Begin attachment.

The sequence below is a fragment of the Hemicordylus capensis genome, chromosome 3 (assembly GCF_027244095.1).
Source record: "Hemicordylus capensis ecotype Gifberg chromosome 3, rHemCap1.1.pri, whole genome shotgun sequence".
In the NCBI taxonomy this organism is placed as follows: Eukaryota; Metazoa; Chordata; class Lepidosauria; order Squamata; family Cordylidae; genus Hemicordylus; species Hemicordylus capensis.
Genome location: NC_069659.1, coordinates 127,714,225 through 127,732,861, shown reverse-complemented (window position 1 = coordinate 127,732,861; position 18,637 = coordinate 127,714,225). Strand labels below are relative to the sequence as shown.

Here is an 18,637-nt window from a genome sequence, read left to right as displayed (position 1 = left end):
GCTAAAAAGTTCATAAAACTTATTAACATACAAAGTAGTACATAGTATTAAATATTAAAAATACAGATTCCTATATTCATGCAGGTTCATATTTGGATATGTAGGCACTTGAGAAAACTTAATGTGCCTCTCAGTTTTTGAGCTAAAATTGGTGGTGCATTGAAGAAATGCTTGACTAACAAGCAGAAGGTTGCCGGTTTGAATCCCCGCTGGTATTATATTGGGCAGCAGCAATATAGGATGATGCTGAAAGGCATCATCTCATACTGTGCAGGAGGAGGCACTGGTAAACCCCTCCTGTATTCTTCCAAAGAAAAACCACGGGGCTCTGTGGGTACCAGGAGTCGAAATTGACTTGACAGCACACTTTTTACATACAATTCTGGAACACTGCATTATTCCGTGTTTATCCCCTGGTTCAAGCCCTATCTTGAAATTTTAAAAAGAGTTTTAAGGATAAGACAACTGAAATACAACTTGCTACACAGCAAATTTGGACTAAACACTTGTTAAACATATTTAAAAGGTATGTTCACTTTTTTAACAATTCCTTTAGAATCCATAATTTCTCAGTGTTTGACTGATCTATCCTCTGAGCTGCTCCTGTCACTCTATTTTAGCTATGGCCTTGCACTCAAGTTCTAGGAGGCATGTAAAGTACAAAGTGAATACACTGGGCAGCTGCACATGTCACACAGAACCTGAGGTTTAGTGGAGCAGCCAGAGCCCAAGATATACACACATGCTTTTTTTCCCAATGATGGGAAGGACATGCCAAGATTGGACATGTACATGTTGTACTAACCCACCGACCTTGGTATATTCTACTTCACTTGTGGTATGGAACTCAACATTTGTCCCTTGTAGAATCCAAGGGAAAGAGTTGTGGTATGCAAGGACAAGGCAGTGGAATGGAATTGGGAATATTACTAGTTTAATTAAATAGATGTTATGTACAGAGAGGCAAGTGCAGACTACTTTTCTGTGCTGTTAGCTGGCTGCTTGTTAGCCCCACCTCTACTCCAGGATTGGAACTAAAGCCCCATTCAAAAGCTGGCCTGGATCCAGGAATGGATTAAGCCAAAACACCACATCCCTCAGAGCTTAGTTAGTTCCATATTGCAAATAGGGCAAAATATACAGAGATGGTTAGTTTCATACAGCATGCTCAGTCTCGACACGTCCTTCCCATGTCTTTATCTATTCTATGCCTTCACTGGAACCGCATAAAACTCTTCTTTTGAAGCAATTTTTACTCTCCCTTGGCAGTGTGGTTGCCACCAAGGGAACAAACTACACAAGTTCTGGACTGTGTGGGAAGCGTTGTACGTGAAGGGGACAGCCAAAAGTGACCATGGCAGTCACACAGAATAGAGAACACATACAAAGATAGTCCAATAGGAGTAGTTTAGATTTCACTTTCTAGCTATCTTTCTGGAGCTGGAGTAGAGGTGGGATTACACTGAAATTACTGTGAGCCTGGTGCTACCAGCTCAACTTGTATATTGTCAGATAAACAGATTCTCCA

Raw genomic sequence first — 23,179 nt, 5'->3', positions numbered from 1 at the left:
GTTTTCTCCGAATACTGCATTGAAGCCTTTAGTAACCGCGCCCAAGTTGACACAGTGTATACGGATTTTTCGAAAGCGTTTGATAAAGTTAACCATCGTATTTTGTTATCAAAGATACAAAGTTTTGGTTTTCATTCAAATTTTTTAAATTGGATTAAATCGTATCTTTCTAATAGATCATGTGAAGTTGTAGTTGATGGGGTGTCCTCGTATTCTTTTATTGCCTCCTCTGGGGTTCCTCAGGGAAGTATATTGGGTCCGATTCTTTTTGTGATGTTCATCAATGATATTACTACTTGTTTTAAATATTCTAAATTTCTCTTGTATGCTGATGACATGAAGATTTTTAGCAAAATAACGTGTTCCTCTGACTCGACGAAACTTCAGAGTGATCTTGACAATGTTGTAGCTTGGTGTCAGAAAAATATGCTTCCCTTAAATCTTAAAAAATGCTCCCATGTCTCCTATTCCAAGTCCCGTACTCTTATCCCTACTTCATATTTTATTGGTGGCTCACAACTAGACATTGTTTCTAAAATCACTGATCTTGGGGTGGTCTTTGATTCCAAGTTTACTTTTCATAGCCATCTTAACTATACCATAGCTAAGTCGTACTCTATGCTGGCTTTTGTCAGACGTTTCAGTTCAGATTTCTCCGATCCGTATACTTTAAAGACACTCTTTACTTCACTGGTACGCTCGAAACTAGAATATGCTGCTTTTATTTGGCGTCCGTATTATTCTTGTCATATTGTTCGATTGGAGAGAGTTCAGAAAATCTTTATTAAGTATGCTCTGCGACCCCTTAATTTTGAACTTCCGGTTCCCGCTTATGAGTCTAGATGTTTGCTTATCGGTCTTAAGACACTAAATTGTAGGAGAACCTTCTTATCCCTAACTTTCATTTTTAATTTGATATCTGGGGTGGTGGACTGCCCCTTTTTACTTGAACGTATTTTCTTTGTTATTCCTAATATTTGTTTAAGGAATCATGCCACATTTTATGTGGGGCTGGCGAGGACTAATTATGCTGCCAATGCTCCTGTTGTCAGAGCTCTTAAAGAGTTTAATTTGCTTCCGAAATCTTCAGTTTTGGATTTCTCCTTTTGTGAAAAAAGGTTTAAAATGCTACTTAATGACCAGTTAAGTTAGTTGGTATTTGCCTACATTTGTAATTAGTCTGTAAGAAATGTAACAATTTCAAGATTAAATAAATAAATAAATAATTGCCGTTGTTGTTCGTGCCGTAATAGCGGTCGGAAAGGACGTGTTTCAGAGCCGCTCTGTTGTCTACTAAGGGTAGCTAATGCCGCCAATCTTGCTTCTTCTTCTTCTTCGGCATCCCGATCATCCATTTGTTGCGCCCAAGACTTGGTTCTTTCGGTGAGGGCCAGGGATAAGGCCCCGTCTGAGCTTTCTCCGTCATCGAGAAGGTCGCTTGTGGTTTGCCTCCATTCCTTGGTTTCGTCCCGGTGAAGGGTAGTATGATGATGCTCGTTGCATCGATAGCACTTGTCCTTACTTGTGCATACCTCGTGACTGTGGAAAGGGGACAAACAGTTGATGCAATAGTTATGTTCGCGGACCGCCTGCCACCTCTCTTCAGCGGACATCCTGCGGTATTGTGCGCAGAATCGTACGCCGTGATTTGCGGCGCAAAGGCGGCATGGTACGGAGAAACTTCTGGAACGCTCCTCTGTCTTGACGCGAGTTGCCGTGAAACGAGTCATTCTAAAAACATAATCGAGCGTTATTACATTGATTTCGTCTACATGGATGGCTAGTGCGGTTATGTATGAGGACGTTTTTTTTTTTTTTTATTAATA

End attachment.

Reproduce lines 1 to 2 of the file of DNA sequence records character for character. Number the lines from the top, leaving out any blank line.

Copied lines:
The sequence below is a fragment of the Hemicordylus capensis genome, chromosome 3 (assembly GCF_027244095.1).
Source record: "Hemicordylus capensis ecotype Gifberg chromosome 3, rHemCap1.1.pri, whole genome shotgun sequence".